Last week I reflected on kindness, and as I move to my reflection on goodness, I need to identify how they are different. Both are inner qualities, a part of our character and personality; but both are also woven into our relationships. Is kindness balanced more towards the outward relationships and goodness more toward the inner landscape?
Christians are told that when we allow the Holy Spirit to enter into us, we will be filled with goodness. What does it feel like to be filled with goodness? As with many of life’s riddles and complexities, I find if I turn the question around, search for understanding from another perspective, I gain clarity.
I can definitely tell when I’m not filled with goodness. I feel edgy-mean inside, like there are dark grey storm clouds rolling around. This edginess is hard to contain, spilling out in very subtle ways, with a dull sharpness. I can wound people while laughing. My introversion becomes a cold shoulder or neglect or crossing the street to avoid speaking.
As I move around those parts of my mind where goodness is absent, I discover memories of shame. Does the lack of goodness come from shame? In my distant past I carried some heavy burdens of shame, formed when I was too young to realize that acts committed against me didn’t make me ugly. But shame is very controlling and doesn’t like being exposed. It is so much easier to live our controlled, hidden lives that keeps others at a distance than to risk having them see our ugliness, our brokenness, our shame.
Christian doctrine tells me that Jesus died so I don’t have to carry shame. But knowing this in my head doesn’t always help my emotional understanding. The paradox is that it was people who looked into my eyes, who didn’t care what they saw, who only wanted to love me… they were the ones who taught me how to face my shame and love myself. I didn’t want these people to see the damaged me, but they were the ones who taught me that forgiveness is possible, both of self and others. They helped me shed the cloak of shame. It was only as the shame dissipated and I was able to hold my head high that I began to feel goodness warm my soul. Before that I had to pretend goodness, hold a mask of goodness over the cloak of shame. Real goodness is light and almost effortless.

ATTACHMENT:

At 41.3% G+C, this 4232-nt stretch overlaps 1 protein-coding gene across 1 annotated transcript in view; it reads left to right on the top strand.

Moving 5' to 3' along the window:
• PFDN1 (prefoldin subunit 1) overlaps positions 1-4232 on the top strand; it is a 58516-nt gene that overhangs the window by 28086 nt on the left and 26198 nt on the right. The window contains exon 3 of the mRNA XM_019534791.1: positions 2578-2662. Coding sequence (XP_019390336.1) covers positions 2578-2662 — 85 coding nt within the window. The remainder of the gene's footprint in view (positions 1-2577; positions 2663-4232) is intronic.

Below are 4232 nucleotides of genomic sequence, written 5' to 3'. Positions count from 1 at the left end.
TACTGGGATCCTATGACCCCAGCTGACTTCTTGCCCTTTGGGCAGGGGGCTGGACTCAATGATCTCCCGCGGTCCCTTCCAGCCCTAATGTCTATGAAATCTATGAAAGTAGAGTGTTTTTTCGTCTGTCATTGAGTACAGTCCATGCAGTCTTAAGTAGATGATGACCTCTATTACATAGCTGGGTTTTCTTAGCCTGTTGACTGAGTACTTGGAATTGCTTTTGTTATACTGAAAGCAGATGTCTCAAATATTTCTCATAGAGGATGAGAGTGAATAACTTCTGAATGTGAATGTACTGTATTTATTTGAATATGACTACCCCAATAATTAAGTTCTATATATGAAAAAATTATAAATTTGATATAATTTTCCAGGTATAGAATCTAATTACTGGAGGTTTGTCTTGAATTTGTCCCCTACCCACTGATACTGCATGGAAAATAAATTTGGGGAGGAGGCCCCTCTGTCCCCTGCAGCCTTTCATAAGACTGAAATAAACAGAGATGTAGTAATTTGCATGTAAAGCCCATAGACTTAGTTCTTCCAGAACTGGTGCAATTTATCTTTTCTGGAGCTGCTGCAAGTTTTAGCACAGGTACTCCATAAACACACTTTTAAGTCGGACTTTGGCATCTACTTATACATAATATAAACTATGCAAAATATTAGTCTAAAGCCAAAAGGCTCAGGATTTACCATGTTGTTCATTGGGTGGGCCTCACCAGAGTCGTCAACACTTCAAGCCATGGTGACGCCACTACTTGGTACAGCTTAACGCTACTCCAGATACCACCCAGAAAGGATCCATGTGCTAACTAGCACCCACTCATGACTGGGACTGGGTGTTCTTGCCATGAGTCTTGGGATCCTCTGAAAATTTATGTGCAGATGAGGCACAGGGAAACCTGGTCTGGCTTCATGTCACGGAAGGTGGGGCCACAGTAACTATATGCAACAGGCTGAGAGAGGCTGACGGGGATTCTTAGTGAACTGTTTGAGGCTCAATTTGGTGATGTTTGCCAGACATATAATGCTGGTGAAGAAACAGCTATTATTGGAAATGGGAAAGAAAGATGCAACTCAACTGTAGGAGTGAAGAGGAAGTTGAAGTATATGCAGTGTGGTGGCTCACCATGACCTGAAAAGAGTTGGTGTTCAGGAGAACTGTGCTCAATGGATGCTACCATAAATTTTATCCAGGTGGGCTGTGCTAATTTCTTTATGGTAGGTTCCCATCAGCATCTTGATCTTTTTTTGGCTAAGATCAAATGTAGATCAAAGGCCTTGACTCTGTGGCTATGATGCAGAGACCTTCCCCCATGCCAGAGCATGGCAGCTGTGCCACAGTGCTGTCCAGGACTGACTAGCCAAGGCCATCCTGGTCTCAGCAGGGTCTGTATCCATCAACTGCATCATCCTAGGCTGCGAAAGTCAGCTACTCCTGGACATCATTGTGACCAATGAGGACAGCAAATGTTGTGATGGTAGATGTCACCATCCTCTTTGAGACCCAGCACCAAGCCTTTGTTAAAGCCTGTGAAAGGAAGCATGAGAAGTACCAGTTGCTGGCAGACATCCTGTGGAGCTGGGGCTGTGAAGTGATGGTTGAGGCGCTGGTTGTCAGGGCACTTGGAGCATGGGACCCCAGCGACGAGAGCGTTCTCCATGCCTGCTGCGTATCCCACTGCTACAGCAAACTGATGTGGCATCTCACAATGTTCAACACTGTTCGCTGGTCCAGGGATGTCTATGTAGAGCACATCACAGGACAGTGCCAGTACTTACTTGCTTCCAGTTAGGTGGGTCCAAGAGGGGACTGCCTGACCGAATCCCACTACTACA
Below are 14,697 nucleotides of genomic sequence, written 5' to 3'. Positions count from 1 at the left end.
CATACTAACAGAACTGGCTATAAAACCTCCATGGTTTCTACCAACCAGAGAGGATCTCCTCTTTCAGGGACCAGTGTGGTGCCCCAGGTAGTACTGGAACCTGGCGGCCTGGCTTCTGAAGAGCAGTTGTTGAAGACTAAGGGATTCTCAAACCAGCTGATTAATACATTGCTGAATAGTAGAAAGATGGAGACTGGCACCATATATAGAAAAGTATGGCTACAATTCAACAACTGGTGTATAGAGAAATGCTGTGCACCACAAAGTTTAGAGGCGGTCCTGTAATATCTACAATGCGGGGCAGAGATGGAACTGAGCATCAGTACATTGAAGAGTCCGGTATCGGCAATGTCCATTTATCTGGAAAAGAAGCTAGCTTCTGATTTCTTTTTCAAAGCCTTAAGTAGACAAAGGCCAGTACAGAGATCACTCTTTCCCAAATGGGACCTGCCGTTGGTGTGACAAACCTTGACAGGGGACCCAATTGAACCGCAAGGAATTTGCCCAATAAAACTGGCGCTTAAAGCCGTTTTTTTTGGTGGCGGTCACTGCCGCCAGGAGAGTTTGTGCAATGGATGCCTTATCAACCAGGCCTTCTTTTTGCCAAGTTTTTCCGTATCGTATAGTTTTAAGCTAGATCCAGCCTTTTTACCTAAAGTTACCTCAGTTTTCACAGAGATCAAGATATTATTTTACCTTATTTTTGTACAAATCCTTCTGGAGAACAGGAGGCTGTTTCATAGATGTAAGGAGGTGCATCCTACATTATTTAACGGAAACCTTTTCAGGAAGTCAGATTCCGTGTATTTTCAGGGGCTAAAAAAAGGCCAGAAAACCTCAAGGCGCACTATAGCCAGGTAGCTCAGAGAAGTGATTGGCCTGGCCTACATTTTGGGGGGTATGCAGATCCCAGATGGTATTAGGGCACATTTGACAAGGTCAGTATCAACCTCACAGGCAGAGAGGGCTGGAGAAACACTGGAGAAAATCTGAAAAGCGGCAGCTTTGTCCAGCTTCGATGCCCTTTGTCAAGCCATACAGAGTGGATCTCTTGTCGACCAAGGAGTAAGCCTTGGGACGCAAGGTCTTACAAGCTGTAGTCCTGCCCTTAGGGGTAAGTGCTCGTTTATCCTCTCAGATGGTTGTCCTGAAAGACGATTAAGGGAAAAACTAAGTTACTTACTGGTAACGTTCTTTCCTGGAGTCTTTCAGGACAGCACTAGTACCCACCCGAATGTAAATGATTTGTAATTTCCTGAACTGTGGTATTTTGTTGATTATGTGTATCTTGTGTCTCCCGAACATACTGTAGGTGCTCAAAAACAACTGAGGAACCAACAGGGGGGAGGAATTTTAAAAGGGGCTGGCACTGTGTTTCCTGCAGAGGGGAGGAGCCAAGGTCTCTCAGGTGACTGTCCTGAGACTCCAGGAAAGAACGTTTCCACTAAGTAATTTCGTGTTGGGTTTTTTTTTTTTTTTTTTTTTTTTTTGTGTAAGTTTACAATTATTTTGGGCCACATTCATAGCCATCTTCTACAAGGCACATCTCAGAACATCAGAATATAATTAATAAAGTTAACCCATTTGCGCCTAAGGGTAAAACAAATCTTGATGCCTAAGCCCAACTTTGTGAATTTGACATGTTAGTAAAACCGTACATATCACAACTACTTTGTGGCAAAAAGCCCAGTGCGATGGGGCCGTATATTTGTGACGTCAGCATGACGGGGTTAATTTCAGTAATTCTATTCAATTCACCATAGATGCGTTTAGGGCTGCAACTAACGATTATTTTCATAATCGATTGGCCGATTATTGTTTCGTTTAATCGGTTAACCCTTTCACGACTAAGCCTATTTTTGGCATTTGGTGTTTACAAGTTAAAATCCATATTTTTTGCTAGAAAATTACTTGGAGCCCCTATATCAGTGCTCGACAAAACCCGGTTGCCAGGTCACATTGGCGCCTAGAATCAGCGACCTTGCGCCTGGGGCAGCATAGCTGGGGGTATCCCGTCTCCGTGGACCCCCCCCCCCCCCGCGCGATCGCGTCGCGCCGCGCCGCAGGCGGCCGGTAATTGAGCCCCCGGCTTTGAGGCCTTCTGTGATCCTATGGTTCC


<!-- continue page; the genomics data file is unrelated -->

Hear no Evil:
I enjoy this real goodness that resides within me, but I have to guard and protect it so it doesn’t become tainted. I have to be careful of what I listen to. If I listen to hatred I become sour; I begin to hate the spewers of hate; I become like them. Hearing beauty restores my sense of goodness – the sounds of birds and waves, of laughter and truth, of lilting music and prose. I experience goodness when I hear passionate words spoken from truth and with hope, when I hear tears shed as a shared ceremony of healing.
Speak no Evil:
I must also guard against speaking evil. Goodness cannot thrive when I lead others down false paths with words of deception, when my words bring shame or loss of hope. Sometimes we see truth and the truth isn’t pretty, is even ugly, and we have to speak out. Speaking truth can be softened, however, with love and caring, making it easier for others to hear these truths. I spend my time with people who seek goodness and try to speak truths. J is a good man, and he frequently calls me out when my speaking is evil. I trust him, I listen and appreciate his way of hushing my destructive voice and keeping evil from creeping into our lives.
See no Evil:
How can I see no evil when there is evil around me? When do I stick my head in the sand and when do I look into the eyes of evil? Do I need to protect myself from seeing evil so my goodness can flourish? I was a therapist in another lifetime so I saw a lot of evil that resulted in human suffering. I chose to see this, but refuse to see movies that are brutal. I know how to respond to human suffering without letting it pull me down; I don’t know how to watch movie brutality without feeling brutal. I need to see evil that is close to home, but become overwhelmed when I see too much evil that is too far away. When I see too much evil, I begin to shut down to protect myself from the pain of helpless. I am thankful for my capacity to not see more than I am able to cope with, but sometimes not seeing erodes the goodness within me. I need to see and name evil when I have the capacity to speak against it, to heal it. It seems like my criterion for what I allow myself to see is if, through seeing, I find some redemptive goodness and hope.
My wish for you, on this Good Friday, is that you continue on your journey to goodness. It is a personal journey that takes courage, the courage to face your private demons that block the way. It takes time, energy and thought, and a willingness to expose the secrets hidden under layers of false beliefs. It requires a trust in God and a few good people who can hold your hand along the way. And I hope you will take hold of someone else’s hand, someone who needs you, so they can find their own spirit of goodness by experiencing your goodness.